It’s biking season all year long in Seattle but with the warmer and drier weather upon us, more and more bikes are on the road. Both cyclists and motorists have the responsibility to maximize safety. Bike riders are much more exposed than drivers so even when a rider does something boneheaded, remember – your broken headlight is much easier to fix than their broken bones. Take the high road, be patient, and give bicyclists the space they need to ride safely.
Some of the most common cycling injuries that orthopedic surgeons treat include broken collar bones, shoulder and elbow injuries, and broken wrists.
Courtesy of AAOS/OrthoInfo
Tips for Preventing Injuries To minimize your risk of injury while riding a bicycle:
Wear a helmet. Studies show that wearing a bike helmet reduces your risk of serious head and brain injury by 85%. Always wear a helmet approved by the American National Standards Institute.
Make sure the helmet fits snugly but comfortably, and does not obstruct your vision.It should have a chin strap and buckles that stay securely fastened.
Follow the rules of the road. Familiarize yourself with all of the bicycle rules of the road in your city or state. Ride in the direction of traffic. Follow traffic signs and lights. Signal your turns or your intentions so that drivers can anticipate your actions. If you are riding with others, ride single file if drivers are trying to pass.
Ride defensively. Understand that drivers often do not look for or see cyclists, so you must be fully aware of your surroundings and ready to act to avoid a collision. Intersections are especially dangerous because drivers making turns are not necessarily looking for cyclists. Be careful when riding next to parked cars to avoid being hit by an opening door.
Choose bike routes wisely. Avoid riding on high traffic roads. The most direct route to your destination is often not the safest because more vehicles will also take that route. Select streets with fewer and slower cars. Whenever possible, choose streets with designated bicycle lanes. If there is not a bicycle lane, ride on the right shoulder of the road. Choose wide streets. When a street lane is too narrow for a vehicle and bicycle to safely ride side-by-side, or if there are several parked cars on the street, you will need to join traffic and ride toward the center of the road. If this causes traffic behind you to jam, or if cars are switching lanes trying to pass you, it is safest to find a different, quieter street.
Avoid distracted cycling. Do not listen to loud music with head phones, talk on your phone, text, or do anything else that can obstruct your hearing and/or vision while riding.
Take extra precautions while bicycling at night. Be seen to avoid being hit. Wear bright fluorescent colors and make sure to have rear reflectors. Both a working tail light and headlight should be visible from 500 feet away.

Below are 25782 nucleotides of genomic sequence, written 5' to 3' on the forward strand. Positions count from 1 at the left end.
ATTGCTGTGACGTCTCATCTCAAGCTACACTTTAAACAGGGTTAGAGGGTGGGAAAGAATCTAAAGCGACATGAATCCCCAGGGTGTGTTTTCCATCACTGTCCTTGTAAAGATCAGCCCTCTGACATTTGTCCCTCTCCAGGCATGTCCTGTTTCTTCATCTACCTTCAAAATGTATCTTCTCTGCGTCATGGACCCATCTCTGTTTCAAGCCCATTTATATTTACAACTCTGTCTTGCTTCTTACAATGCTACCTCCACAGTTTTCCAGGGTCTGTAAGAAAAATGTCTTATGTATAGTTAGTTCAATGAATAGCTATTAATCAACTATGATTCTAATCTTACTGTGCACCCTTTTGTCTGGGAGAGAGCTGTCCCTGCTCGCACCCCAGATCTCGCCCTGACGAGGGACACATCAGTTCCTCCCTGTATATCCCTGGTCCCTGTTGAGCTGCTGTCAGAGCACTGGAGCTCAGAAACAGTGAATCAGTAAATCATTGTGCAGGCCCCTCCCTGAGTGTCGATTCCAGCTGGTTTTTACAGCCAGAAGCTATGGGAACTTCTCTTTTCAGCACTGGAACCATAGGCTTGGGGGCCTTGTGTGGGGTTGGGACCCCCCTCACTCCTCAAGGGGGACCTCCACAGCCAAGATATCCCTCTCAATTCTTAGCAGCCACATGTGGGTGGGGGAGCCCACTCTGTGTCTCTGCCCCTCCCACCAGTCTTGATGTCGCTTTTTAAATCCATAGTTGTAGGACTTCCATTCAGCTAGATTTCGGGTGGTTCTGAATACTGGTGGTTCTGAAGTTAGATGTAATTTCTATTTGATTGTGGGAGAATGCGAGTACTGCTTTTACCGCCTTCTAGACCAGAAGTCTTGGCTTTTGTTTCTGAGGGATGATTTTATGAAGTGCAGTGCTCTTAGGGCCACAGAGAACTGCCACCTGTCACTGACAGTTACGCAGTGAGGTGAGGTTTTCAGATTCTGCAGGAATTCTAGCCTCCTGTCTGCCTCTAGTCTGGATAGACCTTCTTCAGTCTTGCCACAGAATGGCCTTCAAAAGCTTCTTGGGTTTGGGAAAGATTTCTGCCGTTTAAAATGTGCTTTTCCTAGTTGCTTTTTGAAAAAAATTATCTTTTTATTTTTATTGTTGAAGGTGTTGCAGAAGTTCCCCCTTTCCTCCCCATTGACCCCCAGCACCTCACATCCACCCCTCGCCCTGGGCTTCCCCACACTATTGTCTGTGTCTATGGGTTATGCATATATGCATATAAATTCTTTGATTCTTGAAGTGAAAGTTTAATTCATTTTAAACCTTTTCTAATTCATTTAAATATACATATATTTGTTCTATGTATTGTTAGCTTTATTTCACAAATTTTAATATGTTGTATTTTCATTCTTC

No drugs or alcohol. Never ride a bicycle while under the influence of drugs or alcohol.
Never underestimate road conditions. Be cautious of uneven or slippery surfaces.
Maintain your bicycle. Check your bicycle’s mechanical components on a regular basis (brakes, tires, gears, etc.), just like you would for a car. If your bike is not in good condition, do not ride it.
Adjust your bicycle to fit. Make certain the bicycle is the proper size for the rider. Appropriately sized frames, handlebar and seat heights will improve your ability to control the bike, and reduce the risk for overuse injuries. If you ride regularly, consider a professional fit from a bike shop.
Dress appropriately. Avoid loose clothing and wear appropriate footwear. Never wear flip flops. Wear padded gloves. Use appropriately padded cycling shorts for longer rides. Wear sunscreen. If you commute on your bike, carry your belongings in a bag with close fitting straps.
Pace yourself. Cycling can be vigorous exercise. Make sure you are fit enough to participate before you start pedaling. In addition, make sure you understand how to use the gear systems on your bike to help control your physical exertion level. See your doctor before you begin any exercise program.
Change riding positions. Slight variations in your position can reduce stress on pressure points on your body and avoid over stressing muscles.
Hydrate. Be sure to carry water and food on longer rides. Drink a full water bottle each hour you spend on the bike.
Supervise younger riders at all times. It is recommended that younger children ride only in enclosed areas — away from moving vehicles and traffic
-Sara Jurek, M.D.
To see her personal page, click here.